11 Comments

Filed under Art, community, Contemporary Arts, Creativity, Education, health, Ideas, Illustration, Innovation, Inspiration, Medicine, mental health, nhs, Photography, Science, Uncategorized

Sayonara 2020


Nope, there’s no reason why I wrote that in Japanese. Except that I ended 2019 in French, so I guess it’s tradition now.

I’m just going to fizzle out of 2020 with some more work that I’ve done since the Reflections on Lockdown series back in September.

If you follow me on Instagram you will have seen most of it already. If you don’t, you won’t.

Collage

I’ve been experimenting with collage recently. Not a medium I have much experience in. For some reason, the numbers 2121 have been popping into my consciousness quite frequently.

Those of you who believe it’s some sort of divine message might be able to enlighten me. Those of you who just think I have some form of apophenia may want to call me an ambulance.

Anyway, I decided to express these occurrences via the medium of collage. There are four in total, but the last one isn’t finished.

Abstract

Next up is a series of abstract pieces which I have titled: From order comes chaos / from chaos comes order.

I won’t show them all, because I’ve done loads. The premise is – the universe can seem a bit of a chaotic place, what with stars exploding and imploding, nebulae forming solar systems, black holes Hoovering up everything in their vicinity, etc. And that’s before we get into meteors crashing into planets causing all sorts of tidying up to be done afterwards.

Yet, out of all of this seeming ‘chaos’ there is so much order, structure and geometry to the universe. Not to mention the structures that we humans impose on the world around us, whether for good, or ill. Ultimately, everything returns to the ‘disorder’ to be recycled again into something new.

Anywhoo, that’s what I think.

Drawing

I like to sketch quite a bit. Portraits and still life mainly. Just for practice. (And for my own insecurity to prove to people I can actually draw.) Kind of.

So, there you have it. (My) 2020 in colour.

All of my artwork is for sale should you wish to terrify anyone this Christmas. Just message me for details.

It just remains for me to wish you a very happy Christmas, if you celebrate that sort of thing. And/or very happy holidays if you don’t.

9 Comments

Filed under Art, community, Contemporary Arts, Creativity, Design, Education, Ideas, Illustration, Innovation, Inspiration, mental health, My Portfolio, Nature, Philosophy, Science, Sculpture, Uncategorized

Reflections on Lockdown #5!


I’m going to finish off this series with a look at some abstract paintings I’ve produced during lockdown. Remember, the point of this series is to show if art has had a positive or negative effect on both my mental health and the type of art I’ve been producing this year.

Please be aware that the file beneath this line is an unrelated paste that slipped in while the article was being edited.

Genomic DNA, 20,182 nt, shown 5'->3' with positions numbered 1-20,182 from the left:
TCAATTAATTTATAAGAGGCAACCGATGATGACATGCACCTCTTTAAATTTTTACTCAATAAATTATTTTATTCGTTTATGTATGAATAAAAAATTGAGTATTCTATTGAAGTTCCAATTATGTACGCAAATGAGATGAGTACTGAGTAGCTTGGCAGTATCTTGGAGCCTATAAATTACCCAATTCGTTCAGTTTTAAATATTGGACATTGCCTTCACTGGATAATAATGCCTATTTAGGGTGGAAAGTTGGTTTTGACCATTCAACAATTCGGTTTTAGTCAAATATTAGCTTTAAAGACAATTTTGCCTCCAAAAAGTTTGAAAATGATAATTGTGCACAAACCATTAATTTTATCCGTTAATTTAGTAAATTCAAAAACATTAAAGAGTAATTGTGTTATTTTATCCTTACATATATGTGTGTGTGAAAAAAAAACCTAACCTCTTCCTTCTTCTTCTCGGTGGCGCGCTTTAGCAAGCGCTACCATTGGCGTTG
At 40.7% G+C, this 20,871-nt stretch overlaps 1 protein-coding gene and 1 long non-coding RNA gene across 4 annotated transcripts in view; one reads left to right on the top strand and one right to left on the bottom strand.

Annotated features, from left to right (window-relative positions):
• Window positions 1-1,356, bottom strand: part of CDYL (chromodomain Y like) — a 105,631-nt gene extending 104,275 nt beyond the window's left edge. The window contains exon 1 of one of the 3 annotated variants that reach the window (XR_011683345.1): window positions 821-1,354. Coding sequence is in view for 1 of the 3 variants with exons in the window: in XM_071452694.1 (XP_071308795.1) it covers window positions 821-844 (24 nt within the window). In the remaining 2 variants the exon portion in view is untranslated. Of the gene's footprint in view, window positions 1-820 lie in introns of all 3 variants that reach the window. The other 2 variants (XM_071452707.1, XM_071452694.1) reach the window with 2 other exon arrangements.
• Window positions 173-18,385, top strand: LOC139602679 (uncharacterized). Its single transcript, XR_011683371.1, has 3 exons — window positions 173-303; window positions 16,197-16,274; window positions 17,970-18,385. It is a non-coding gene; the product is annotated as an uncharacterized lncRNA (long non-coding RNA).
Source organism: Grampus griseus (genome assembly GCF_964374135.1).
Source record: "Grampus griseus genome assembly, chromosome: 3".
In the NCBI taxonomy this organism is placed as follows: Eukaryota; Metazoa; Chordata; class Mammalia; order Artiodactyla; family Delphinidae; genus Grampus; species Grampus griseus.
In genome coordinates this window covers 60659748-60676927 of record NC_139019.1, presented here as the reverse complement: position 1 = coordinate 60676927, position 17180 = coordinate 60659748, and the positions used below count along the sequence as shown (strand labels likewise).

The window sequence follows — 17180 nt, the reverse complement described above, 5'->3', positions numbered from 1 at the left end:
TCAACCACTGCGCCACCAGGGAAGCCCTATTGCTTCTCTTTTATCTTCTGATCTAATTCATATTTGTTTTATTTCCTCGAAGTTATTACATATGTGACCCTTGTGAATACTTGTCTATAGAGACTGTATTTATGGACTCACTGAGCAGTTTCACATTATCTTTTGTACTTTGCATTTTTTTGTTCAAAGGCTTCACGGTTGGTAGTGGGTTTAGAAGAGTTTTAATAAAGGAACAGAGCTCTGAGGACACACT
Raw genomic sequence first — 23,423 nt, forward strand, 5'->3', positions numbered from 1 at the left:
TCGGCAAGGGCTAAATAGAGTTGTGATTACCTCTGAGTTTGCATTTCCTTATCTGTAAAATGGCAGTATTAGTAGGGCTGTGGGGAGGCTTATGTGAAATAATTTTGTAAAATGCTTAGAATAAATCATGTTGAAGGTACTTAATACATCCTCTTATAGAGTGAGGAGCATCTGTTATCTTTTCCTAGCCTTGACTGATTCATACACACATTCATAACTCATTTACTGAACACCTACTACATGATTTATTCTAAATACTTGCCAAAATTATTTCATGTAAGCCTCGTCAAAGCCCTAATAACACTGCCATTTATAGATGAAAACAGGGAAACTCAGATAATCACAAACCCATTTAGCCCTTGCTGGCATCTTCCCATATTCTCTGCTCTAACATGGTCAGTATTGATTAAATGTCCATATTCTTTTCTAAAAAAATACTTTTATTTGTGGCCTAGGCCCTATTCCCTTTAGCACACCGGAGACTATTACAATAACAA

If you’ve been following my posts, you’ll know that last year was quite a tumultuous one for me (and my loved ones) on the mental health front. And this was most definitely reflected in the type of art I was producing at the time. You can see it here: Adieu 2019.

In previous ‘reflections on lockdown‘ we’ve looked at portraits, landscapes and photography. Today, I’m going to look at abstract art. Lucky you.

I used to struggle with abstract art. I didn’t ‘get’ it.

It was only when I began volunteering at Arc that I saw how expressive a medium it is. Not to be bound by the constraints of realism or representation. To be able to express form through colour, shape and texture. The marks you leave behind can convey emotions and energy that are often difficult in representative art.

One of the reasons I love making abstract art is because I don’t feel like it’s ‘me’ that’s doing it. When I am doing a sketch of a face or a landscape, I have to concentrate very hard to capture a likeness of what I am trying to represent. When I do abstract art, I let go… I stop being so uptight. I let the colours merge and intermingle to become the painting they wanted to be. Sometimes, when I look at how the colours interfuse and coalesce, they remind me of distant nebula.

I am neither conscious nor concentrating. It is as though that ‘thing‘ we are all connected to – Mother Earth, the Universe, the unconscious, the Cosmos, God(dess), call it what you will, is flowing through me onto the page or canvas.

I don’t know what you’ll make of that last paragraph. I’m not sure I know what to make of it!

Except that, I can thoroughly recommend giving abstract expressionism a go. It’s very liberating. It’s also extremely calming and meditative.

Have a look at the works of Kandinsky, Miro, Mondrian, Rothko, Pollock and Krasner to see the vastly differing styles of abstract art. There might be something there to inspire you.

SOLD
SOLD
SOLD
SOLD

If you, or someone you know, are experiencing mental health issues, call your GP or self refer to your local mental health team, (usually based at your local hospital).

If things are a bit more urgent than that you can call the Samaritans for free on 116 123. Or call the NHS on 111, they will treat your illness as seriously as they do any other.

If you want to see more of my photos and artwork follow me on Instagram: @milligancroft

5 Comments

Filed under Art, community, Contemporary Arts, Creativity, Education, Ideas, Illustration, Innovation, Inspiration, love, Medicine, mental health, Nature, Philosophy, religion, Science, Uncategorized